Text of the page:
Pit stop record falls to Red Bull with 2.05s tire change

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Formula One pit crews are on the verge of achieving the first sub-two second tire change.

Red Bull lowered the record for changing four tires to just 2.05 seconds during the Malaysian Grand Prix.

The team say they measured the time using the car’s on-board data which is the same reference used by their rivals.

The record time for a stationary four-wheel change was 2.31 seconds, set by McLaren during the 2012 German Grand Prix while servicing Jenson Button’s car.

Red Bull claim they performed five pit stops which were quicker than that in Malaysia:

Sebastian Vettel first stop (lap 5): 2.13s
Mark Webber first stop (lap 7): 2.13s
Mark Webber second stop (lap 19): 2.05s
Mark Webber third stop (lap 31): 2.21s
Mark Webber fourth (lap 43): 2.26s

But the ever-pressing need to perform faster pit stops took its toll on some teams during the race.

Force India recently introduced a new ‘captive wheel nut’ system for their cars which is designed to speed up pit stops by keeping the nut with the wheel during tire changes. But the system failed during the race and the team had to retire both cars.

Previous record-holders McLaren threw away a potential top five finish when an error in Button’s pit stop procedure meant he was shown a green light for a fraction of a second. He bolted from the pits before his right-front wheel was secured, the team had to push him back to his box and eventually retired the car.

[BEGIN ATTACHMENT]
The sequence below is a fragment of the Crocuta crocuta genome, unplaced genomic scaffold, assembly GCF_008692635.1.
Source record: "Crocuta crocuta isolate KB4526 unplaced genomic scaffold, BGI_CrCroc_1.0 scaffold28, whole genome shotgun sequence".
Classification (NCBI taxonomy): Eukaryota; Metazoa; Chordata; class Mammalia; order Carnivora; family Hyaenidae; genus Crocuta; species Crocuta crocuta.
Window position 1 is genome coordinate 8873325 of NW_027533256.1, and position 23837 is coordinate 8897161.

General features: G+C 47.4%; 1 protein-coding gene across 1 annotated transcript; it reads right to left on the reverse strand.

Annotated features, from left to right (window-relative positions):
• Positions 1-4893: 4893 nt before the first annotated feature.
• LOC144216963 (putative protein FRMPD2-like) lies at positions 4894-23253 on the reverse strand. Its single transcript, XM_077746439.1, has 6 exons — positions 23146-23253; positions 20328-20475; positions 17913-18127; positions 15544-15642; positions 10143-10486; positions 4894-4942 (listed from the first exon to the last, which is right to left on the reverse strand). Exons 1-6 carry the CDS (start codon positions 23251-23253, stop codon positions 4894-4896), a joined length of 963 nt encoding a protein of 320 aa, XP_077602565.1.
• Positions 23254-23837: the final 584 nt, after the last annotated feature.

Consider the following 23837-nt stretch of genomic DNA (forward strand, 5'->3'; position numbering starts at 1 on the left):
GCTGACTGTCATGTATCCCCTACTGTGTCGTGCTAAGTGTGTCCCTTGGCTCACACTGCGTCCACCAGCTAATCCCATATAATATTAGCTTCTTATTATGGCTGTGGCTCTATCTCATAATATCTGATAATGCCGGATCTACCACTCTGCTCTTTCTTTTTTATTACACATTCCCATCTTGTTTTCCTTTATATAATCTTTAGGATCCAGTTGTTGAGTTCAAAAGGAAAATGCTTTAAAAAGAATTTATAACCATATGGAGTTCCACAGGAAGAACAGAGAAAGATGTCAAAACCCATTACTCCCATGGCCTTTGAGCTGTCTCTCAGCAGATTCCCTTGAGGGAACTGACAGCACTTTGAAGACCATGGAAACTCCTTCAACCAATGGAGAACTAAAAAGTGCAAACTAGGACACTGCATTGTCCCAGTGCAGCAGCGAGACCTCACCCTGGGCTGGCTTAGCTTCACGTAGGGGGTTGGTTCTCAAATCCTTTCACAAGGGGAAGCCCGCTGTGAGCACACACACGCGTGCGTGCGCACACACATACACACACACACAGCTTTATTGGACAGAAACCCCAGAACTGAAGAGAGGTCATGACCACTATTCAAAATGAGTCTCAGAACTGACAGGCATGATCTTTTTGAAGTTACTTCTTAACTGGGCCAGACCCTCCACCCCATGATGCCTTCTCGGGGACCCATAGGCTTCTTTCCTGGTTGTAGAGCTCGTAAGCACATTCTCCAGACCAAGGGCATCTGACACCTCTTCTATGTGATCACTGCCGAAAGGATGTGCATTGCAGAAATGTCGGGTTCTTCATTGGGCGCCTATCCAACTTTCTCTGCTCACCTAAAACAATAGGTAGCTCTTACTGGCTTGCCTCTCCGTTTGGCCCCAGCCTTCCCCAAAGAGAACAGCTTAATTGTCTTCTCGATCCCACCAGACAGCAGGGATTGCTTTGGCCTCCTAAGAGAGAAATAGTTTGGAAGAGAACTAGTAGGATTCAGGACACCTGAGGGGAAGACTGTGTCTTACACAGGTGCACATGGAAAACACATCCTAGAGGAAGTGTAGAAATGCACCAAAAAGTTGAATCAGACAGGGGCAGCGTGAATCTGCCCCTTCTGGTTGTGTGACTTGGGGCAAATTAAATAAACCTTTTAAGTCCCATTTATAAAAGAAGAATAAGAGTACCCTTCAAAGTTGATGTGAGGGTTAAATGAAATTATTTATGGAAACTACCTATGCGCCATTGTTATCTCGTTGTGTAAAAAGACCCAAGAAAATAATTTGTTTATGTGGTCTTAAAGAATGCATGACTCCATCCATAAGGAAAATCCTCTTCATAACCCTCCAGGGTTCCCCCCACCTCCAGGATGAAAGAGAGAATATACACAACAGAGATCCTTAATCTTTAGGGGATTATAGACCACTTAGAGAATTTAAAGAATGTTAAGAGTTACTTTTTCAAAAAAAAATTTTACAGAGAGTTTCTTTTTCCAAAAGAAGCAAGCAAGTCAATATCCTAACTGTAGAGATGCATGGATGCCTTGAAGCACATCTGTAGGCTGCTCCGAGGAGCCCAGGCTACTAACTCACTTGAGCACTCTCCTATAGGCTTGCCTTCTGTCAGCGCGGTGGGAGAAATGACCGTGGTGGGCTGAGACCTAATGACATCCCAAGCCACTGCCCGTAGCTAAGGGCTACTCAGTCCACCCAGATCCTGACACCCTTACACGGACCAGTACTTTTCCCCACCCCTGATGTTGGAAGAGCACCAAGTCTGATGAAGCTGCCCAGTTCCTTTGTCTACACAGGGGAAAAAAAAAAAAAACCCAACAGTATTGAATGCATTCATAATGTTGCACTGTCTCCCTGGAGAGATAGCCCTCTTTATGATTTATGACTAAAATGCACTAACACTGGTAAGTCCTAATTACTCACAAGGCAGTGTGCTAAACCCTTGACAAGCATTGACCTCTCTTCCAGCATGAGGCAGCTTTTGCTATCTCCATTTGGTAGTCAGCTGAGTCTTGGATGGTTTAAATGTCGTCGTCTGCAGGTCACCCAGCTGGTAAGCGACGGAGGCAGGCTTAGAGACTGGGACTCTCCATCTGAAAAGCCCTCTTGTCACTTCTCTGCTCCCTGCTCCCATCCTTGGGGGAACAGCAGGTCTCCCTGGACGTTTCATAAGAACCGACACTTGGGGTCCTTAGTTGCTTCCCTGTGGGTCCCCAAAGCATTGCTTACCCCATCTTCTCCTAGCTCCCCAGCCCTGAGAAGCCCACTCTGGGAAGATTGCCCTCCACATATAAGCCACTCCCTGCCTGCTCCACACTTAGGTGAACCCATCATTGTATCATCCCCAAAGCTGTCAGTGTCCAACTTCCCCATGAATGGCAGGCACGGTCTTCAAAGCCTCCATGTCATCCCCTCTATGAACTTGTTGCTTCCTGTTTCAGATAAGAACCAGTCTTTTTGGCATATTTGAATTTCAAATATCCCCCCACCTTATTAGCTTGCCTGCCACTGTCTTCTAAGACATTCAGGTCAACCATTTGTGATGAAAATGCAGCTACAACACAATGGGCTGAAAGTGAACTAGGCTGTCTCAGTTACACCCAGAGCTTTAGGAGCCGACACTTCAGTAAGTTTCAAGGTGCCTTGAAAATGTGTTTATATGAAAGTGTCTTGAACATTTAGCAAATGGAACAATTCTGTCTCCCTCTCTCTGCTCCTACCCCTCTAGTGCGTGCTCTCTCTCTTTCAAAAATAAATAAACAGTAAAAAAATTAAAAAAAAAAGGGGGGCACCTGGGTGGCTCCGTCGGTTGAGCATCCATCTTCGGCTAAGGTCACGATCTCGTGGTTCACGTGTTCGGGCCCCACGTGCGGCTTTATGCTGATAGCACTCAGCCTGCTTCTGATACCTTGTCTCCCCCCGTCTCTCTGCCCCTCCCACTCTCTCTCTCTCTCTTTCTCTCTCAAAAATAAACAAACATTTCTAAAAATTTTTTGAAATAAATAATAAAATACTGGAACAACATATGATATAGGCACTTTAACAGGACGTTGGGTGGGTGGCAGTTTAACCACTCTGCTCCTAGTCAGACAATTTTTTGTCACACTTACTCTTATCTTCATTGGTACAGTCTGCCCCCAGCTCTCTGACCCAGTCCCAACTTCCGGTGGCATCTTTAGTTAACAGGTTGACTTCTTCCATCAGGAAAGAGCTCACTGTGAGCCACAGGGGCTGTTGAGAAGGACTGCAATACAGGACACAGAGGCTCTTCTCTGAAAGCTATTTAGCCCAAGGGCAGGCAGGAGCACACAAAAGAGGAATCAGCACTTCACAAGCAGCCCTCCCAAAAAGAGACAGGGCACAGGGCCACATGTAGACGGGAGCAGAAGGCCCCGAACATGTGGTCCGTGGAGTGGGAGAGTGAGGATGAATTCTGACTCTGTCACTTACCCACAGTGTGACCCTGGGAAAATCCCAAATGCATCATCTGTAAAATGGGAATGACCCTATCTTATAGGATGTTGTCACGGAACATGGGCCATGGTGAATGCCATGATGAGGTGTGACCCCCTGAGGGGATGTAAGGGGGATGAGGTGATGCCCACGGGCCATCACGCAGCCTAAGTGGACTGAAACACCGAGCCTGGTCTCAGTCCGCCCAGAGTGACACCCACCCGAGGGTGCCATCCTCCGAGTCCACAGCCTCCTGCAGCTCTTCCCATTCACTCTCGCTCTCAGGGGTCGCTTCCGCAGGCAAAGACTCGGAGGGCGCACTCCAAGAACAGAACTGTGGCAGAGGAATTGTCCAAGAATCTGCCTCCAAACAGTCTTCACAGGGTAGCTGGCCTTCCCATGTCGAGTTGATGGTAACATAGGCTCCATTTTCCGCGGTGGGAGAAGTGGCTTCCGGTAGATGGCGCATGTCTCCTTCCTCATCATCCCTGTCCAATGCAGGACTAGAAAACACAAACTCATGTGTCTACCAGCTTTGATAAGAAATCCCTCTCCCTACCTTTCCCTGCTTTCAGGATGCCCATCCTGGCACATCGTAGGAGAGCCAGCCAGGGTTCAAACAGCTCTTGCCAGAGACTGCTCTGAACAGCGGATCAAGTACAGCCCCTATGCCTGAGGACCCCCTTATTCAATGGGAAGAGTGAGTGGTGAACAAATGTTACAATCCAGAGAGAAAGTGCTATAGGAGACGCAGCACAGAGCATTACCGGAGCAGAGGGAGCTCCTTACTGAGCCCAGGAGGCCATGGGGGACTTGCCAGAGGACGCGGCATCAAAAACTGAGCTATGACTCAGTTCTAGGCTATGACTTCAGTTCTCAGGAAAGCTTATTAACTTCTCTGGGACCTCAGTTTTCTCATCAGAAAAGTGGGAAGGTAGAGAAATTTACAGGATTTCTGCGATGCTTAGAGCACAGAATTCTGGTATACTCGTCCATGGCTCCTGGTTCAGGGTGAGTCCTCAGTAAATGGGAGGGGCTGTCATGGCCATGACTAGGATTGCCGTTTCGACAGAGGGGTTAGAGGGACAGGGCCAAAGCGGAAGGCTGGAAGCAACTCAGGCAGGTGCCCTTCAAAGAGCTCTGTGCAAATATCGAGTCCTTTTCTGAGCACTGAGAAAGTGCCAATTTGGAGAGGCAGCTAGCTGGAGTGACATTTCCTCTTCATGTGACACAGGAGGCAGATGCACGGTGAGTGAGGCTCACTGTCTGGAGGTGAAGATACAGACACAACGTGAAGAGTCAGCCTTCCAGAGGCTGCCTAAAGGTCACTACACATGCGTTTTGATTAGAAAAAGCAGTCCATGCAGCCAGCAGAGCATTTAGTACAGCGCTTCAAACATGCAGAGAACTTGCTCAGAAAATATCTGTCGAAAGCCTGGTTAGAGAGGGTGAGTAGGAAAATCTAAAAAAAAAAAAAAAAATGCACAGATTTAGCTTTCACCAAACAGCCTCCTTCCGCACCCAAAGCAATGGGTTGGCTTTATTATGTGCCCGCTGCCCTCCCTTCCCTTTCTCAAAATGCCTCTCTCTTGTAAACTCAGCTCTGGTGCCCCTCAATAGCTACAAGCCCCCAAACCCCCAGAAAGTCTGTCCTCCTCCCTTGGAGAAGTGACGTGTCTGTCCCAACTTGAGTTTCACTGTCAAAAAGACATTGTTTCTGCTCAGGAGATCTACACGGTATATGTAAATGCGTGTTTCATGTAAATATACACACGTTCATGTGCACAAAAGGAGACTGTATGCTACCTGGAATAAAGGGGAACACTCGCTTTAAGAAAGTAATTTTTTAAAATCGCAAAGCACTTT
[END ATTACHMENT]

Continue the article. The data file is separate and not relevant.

Ticktum takes dramatic Macau GP win as leaders crash on last lap

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British youngster Dan Ticktum took a dramatic victory in the 64th Macau Grand Prix on Sunday after the leading two cars crashed out at the final corner on the last lap of the race.

In an incident-packed race that saw front-row starters Joel Eriksson and Callum Ilott clash early on amid a litany of Full Course Yellows, Brazilian racer Sergio Sette Camara was able to move into the lead ahead of Ferdinand Habsburg and Maximilian Günther.

Günther’s pace dropped off in the closing stages as he struggled to keep his tires alive, causing a train of cars to form up behind him including McLaren youngster Lando Norris and the Red Bull-backed Ticktum.

Ticktum pulled off a brilliant double-pass on Norris and Günther around the outside of Lisboa to move up to third, with Sette Camara and Habsburg dueling for position right the way to the finish.

Habsburg attempted a brave pass around the outside of the Mandarin kink, but was forced to wait until the penultimate straight before he got a tow and was able to pass for the lead.

Drama then struck when both Habsburg and Sette Camara ran wide and crashed into the wall exiting the final fast right-hander by their own accord, paving the way for Ticktum to charge through to victory.

Norris and Ralf Aron benefited from the crashes to score second and third place respectively, while Habsburg was able to get to the checkered flag in fourth on three wheels.